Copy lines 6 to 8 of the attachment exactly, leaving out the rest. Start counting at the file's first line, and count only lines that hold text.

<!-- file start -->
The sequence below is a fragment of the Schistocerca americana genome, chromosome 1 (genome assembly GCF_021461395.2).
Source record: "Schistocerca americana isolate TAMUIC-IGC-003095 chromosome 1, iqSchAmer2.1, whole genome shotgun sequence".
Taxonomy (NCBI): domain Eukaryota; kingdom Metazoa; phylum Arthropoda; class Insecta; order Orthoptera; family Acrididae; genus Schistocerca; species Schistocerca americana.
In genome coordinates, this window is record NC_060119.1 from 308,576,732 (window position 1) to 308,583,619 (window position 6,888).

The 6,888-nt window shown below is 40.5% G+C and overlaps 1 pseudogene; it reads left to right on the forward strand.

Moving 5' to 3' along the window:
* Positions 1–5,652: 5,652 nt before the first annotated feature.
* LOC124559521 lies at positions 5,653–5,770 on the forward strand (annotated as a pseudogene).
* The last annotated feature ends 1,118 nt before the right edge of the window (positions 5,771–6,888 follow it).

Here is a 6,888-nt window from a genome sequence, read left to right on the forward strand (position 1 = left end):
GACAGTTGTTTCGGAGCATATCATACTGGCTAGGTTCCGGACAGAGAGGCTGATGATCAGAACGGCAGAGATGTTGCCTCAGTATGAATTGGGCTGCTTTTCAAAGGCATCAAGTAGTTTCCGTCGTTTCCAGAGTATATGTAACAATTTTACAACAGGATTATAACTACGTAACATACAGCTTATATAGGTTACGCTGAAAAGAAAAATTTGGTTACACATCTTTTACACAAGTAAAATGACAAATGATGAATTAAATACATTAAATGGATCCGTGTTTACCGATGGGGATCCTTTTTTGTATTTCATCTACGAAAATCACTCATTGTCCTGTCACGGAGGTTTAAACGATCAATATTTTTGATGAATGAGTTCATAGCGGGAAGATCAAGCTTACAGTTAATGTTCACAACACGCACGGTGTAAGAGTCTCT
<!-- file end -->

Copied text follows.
Moving 5' to 3' along the window:
* Positions 1–5,652: 5,652 nt before the first annotated feature.
* LOC124559521 lies at positions 5,653–5,770 on the forward strand (annotated as a pseudogene).